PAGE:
Genre: RPG Developer: Westwood Studios Publisher: Sega Enterprises Players: 1 Released: 1992
After a slew of releases on PC and console, TSR’s classic role playing franchise finally came to the Genesis in 1992. It was a radical departure from the many Japanese RPGs that were filling the 16-bit system world at the time. Apparently, this turned off many gamers, and caused them to miss out on a solid little adventure that, although too short and easy, was lots of fun while it lasted.
I must say that my first impression of Warriors wasn’t a good one, and I’m sure I wasn’t the only one to feel that way. As a console-exclusive gamer back in the day, I tended to shun most PC RPGs due to their seemingly clunky interfaces and weak graphics. Thankfully, a few minutes of play time showed me just how off the mark I was. Gameplay is quick and intuitive, and the presentation – not the greatest, I know – does its job well enough. It’s not on par visually or audibly with Phantasy Star III or Shining in the Darkness, but who cares? There’s a ton of exotic locales to explore, plenty of weapon upgrades, and lots of wonderfully D&D monsters to kill!
The first thoughts to cross your mind after glancing over at those screen shots are probably about how decidedly PC-like Warriors of the Eternal Sun looks. The top-down field perspective and intricate menu system resembles those other D&D RPGs that came before it. They can tend to fool you, as the game isn’t nearly as complicated as it initially appears to be. In fact, by the time you settle in and prepare for the typical clash of good and evil these types of adventures usually provide, it’s all over, leaving you with something of a rush that you can’t get rid of.
This would seem to be something of a defining theme for Warriors, and just about every aspect of the game is as short and simple as the overall length. Take the plot, for example. An entire castle and town have been mysteriously transported to a strange valley (reported to be part of TSR’s Hollow World game setting) by the evil Borrower. Now, as the castle’s defenses crumble before hordes of monsters and the town plummets into madness due to the glaring red sun’s powers, you and your group set out to destroy the one responsible and restore the castle to its proper location.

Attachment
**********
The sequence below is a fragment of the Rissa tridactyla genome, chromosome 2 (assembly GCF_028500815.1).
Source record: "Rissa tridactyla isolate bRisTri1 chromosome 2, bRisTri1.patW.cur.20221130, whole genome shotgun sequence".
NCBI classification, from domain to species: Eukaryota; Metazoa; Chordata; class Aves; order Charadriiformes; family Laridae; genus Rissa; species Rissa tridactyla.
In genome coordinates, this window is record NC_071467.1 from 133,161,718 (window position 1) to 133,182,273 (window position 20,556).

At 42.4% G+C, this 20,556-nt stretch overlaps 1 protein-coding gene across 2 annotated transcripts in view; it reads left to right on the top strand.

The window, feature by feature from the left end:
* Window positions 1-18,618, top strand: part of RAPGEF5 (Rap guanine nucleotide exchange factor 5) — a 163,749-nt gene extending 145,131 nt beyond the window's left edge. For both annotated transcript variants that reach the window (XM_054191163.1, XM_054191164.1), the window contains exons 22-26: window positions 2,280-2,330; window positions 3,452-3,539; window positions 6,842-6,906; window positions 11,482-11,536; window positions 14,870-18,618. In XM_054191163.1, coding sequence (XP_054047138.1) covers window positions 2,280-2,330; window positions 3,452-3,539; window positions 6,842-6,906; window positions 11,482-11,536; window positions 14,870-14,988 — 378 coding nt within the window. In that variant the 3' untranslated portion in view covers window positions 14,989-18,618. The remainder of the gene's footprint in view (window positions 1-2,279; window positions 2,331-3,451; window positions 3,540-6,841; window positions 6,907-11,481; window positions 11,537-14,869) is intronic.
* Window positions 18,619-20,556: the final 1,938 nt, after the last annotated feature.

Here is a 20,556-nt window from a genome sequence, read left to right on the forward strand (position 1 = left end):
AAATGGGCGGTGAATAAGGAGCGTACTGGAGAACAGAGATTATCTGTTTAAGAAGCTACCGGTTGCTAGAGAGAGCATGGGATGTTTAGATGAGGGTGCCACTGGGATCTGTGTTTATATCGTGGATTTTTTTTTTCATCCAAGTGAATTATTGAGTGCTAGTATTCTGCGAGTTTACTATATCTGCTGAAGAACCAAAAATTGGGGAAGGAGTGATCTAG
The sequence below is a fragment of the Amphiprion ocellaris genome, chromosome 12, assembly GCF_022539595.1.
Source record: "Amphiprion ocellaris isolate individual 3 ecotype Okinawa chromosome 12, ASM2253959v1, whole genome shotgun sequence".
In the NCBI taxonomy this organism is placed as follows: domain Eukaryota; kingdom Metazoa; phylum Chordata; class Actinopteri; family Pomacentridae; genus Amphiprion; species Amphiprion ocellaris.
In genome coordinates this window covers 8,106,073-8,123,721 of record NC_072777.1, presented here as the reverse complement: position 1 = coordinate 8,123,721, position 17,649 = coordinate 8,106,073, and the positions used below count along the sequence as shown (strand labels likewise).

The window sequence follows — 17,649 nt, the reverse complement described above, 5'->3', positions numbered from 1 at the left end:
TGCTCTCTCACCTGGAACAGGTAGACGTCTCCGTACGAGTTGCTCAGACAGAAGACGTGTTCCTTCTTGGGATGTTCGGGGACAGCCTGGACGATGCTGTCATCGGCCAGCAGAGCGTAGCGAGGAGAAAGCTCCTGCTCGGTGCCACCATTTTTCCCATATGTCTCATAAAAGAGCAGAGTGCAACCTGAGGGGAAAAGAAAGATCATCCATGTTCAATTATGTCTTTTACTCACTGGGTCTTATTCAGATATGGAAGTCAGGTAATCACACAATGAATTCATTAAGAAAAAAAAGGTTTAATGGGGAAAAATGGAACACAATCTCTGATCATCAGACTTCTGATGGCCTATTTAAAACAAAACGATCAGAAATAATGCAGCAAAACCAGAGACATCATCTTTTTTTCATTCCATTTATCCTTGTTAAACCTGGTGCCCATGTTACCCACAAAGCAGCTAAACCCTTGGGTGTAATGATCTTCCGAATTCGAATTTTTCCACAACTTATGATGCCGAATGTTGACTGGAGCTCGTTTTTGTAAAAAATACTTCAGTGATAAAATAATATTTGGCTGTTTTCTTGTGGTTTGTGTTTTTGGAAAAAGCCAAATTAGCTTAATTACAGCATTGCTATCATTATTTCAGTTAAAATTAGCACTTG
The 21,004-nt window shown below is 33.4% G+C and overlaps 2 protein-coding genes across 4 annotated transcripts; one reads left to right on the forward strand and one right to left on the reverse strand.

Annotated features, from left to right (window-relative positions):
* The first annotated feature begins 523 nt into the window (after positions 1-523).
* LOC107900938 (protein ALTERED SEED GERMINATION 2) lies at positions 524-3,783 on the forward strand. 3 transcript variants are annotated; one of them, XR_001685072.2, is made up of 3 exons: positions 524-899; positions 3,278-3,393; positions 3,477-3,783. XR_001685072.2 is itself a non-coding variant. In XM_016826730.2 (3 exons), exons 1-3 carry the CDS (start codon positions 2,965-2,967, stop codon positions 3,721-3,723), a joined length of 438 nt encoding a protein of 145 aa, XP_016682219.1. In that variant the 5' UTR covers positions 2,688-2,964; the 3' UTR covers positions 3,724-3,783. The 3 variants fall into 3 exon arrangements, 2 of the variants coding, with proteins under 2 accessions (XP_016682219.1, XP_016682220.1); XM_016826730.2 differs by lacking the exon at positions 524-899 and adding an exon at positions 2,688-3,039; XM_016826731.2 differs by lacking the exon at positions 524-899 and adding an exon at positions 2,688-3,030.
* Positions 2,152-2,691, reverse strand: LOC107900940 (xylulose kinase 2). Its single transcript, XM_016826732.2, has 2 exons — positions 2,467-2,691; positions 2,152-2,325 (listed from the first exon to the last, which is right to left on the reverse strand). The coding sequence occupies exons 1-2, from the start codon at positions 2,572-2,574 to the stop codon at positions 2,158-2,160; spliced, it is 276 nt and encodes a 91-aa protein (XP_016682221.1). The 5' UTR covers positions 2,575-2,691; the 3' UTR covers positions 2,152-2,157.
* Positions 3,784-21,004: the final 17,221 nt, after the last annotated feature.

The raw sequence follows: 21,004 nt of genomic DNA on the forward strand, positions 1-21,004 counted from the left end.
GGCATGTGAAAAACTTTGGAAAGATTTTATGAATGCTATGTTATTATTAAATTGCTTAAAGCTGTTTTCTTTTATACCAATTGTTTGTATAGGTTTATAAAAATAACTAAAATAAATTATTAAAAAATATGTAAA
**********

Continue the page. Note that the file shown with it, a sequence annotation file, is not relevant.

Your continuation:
That’s about it. Suit up and head on out to find things to kill as you level up and gain strength. Standard RPG stuff of the day, and while I don’t really hold it against the game, I do like to have a bit more meat on my gaming plate. You can choose from a default party to save time or custom create your own. I prefer the latter, and love the whole process. Deeper than most console character creation systems of the era, it makes the whole adventure more personal, and gives you a better feel as to how your group will manage what lies ahead.
They’ll need it to, since the two gaming perspectives utilized can be a bit challenging at first. When on the field, combat is played in the same view as your standard movement. Maneuver your guys around to the nearest foe and let loose on ’em! I found this whole exercise to be very flat and dull, perhaps the only real strike against an otherwise engaging game. In-dungeon combat is much better, switching to the first-person point of view we all know and love from the great Sega CD RPG Eye of the Beholder. It’s not as large and polished as that game, but works quite well. Veterans of the PC D&D games will immediately be at home here, as this perspective makes up the majority of gameplay. My only complaint here is that auto maps erase themselves when you leave a dungeon. This makes no sense whatsoever, and is annoying to say the least, especially in those multi-level labyrinths that can take a good chunk of time to explore. Of course, once you have whatever hidden goodies are left around to be taken, you don’t really need to trek the whole length of any dungeon again.
Truth be told, Warriors of the Eternal Sun proved to be both fun and involving, even though it’s shorter than most RPGs of the time. A complete copy may be hard to find, especially with its official hint book. I do recommend tracking one down, and I’m sure skeptics will be pleasantly surprised by what they find. You’ve probably already played all the high profile RPGs on the Genesis, why not give this one a chance?
SCORE: 7 out of 10